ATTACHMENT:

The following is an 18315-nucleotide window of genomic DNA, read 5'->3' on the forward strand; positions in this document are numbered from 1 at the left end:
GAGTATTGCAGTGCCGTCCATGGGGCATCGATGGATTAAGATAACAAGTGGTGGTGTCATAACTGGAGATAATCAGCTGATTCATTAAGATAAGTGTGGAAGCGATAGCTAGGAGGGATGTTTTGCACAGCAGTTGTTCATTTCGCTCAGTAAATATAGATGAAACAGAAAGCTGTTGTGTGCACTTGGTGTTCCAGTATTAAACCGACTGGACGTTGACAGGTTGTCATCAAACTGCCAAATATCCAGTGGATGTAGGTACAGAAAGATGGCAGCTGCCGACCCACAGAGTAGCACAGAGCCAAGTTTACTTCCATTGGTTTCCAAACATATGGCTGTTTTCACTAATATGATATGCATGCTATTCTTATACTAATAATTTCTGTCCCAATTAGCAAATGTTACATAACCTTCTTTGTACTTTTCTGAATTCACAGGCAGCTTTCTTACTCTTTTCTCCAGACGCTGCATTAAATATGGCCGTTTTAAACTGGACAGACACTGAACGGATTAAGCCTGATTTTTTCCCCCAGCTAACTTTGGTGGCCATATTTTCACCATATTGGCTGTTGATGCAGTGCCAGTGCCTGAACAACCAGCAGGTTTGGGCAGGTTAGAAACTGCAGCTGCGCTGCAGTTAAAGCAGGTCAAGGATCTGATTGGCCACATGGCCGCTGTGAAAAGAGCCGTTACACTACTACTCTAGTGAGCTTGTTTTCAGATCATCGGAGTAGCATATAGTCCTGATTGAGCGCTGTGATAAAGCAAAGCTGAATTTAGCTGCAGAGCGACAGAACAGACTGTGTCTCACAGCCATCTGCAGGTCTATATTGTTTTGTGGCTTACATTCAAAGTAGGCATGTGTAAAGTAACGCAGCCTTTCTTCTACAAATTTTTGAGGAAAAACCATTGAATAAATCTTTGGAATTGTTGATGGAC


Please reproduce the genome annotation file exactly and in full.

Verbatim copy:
The following is an 18315-nucleotide window of genomic DNA, read 5'->3' on the forward strand; positions in this document are numbered from 1 at the left end:
GAGTATTGCAGTGCCGTCCATGGGGCATCGATGGATTAAGATAACAAGTGGTGGTGTCATAACTGGAGATAATCAGCTGATTCATTAAGATAAGTGTGGAAGCGATAGCTAGGAGGGATGTTTTGCACAGCAGTTGTTCATTTCGCTCAGTAAATATAGATGAAACAGAAAGCTGTTGTGTGCACTTGGTGTTCCAGTATTAAACCGACTGGACGTTGACAGGTTGTCATCAAACTGCCAAATATCCAGTGGATGTAGGTACAGAAAGATGGCAGCTGCCGACCCACAGAGTAGCACAGAGCCAAGTTTACTTCCATTGGTTTCCAAACATATGGCTGTTTTCACTAATATGATATGCATGCTATTCTTATACTAATAATTTCTGTCCCAATTAGCAAATGTTACATAACCTTCTTTGTACTTTTCTGAATTCACAGGCAGCTTTCTTACTCTTTTCTCCAGACGCTGCATTAAATATGGCCGTTTTAAACTGGACAGACACTGAACGGATTAAGCCTGATTTTTTCCCCCAGCTAACTTTGGTGGCCATATTTTCACCATATTGGCTGTTGATGCAGTGCCAGTGCCTGAACAACCAGCAGGTTTGGGCAGGTTAGAAACTGCAGCTGCGCTGCAGTTAAAGCAGGTCAAGGATCTGATTGGCCACATGGCCGCTGTGAAAAGAGCCGTTACACTACTACTCTAGTGAGCTTGTTTTCAGATCATCGGAGTAGCATATAGTCCTGATTGAGCGCTGTGATAAAGCAAAGCTGAATTTAGCTGCAGAGCGACAGAACAGACTGTGTCTCACAGCCATCTGCAGGTCTATATTGTTTTGTGGCTTACATTCAAAGTAGGCATGTGTAAAGTAACGCAGCCTTTCTTCTACAAATTTTTGAGGAAAAACCATTGAATAAATCTTTGGAATTGTTGATGGAC